Houston, we don’t have a problem with at least one player: Brandin Cooks has functioned as the PPR WR22, WR8, WR23, WR75 and most recently WR24 with Tyrod Taylor under center this season. He hasn’t seen his usual gaudy target numbers in recent weeks, but that’s probably more of a carryover effect from Tyrod Taylor throwing just 50 combined passes over the last two weeks than anything. Don’t expect the Texans to have the same sort of positive/neutral game script they experienced against the Titans and Jets in this week’s matchup; they’re currently 9 point underdogs to Jonathan Taylor and company.

Cooks diced up this secondary to the tune of a 9-89-0 performance back in Week 6 and should spend most of his day across from Xavier Rhodes, who has left plenty of open roads (see what I did there) this season on his way to grading out as just PFF’s 87th-ranked cornerback in coverage grade among 122 qualified players. Fire up Cooks as the low-end WR2 he’s largely been all season; otherwise try to avoid everyone else involved with the Texans’ league-worst scoring offense.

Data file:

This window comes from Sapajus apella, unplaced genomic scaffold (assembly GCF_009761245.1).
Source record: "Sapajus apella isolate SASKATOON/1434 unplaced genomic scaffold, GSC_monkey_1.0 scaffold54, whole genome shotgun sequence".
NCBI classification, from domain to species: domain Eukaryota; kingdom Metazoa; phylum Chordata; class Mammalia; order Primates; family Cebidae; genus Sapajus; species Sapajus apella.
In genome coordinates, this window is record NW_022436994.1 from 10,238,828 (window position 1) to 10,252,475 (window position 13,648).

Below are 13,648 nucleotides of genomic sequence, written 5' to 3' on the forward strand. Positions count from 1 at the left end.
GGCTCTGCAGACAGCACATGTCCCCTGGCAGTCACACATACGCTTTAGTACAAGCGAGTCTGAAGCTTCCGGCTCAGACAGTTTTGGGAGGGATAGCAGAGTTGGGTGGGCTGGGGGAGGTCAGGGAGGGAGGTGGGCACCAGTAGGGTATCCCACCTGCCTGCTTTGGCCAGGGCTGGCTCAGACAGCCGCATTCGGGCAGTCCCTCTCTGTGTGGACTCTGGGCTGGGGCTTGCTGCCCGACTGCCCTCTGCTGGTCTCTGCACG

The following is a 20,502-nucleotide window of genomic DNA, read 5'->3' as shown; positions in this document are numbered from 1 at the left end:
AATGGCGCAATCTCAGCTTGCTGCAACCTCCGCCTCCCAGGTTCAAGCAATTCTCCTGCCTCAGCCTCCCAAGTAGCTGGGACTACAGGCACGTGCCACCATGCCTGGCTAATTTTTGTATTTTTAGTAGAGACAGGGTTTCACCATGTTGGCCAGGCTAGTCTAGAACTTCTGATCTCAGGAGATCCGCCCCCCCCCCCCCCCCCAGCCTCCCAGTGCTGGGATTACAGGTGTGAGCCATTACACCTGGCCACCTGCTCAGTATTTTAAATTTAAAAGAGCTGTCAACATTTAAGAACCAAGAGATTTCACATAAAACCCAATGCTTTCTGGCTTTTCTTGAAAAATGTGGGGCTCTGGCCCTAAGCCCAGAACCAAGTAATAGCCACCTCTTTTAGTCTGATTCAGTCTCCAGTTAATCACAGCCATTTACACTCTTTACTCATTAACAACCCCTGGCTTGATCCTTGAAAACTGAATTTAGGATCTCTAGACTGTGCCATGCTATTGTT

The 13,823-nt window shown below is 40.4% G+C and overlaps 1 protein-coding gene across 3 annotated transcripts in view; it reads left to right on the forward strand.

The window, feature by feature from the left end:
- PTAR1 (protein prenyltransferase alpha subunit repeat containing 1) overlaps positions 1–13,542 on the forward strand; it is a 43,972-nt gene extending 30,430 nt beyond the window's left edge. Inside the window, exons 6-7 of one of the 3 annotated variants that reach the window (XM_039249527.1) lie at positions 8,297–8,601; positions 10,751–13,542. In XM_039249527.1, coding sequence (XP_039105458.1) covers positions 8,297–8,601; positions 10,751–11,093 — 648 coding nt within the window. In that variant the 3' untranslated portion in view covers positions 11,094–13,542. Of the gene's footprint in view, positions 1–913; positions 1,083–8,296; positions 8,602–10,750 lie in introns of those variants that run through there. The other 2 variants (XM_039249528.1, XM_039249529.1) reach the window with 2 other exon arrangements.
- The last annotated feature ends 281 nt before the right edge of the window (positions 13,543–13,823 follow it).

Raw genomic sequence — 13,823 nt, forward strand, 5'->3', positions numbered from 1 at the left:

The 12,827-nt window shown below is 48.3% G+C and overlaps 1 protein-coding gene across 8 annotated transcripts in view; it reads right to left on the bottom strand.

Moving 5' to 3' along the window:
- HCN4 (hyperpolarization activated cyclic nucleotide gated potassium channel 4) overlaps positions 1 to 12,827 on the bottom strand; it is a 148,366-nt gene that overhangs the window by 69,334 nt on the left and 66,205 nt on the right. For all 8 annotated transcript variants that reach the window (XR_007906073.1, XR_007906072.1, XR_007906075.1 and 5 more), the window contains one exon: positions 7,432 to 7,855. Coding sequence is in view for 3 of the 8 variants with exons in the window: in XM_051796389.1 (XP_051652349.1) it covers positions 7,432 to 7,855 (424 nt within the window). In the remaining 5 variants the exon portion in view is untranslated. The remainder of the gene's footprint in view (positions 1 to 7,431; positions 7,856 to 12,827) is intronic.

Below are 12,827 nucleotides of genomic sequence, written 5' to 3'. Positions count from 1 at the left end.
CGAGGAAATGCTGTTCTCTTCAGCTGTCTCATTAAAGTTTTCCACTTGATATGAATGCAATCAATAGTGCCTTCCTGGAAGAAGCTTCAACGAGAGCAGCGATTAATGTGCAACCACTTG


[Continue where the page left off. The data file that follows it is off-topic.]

Related content for you: Week 13 WR/CB mismatches and shadow coverages to leverage in DFS & fantasy football leagues via Ian Hartitz

Don’t let these run games get hot: The Mount Rushmore of rushing attacks expected to find all sorts of success in creating chunk plays: Colts, Eagles, Bears and Ravens. Luckily two of these backfields feature one back ahead of everyone else.

Best rapper running back alive?: All Jonathan Taylor has done in three career matchups against the Texans is convert 43 carries into 319 rushing yards (7.4 yards per carry) for three touchdowns to go along with a more than stellar 8-69-1 receiving line. The Colts are presently 9-point favorites with an implied team total of 27.25 points; you don’t need me to tell you that Taylor is the top running back play of the week.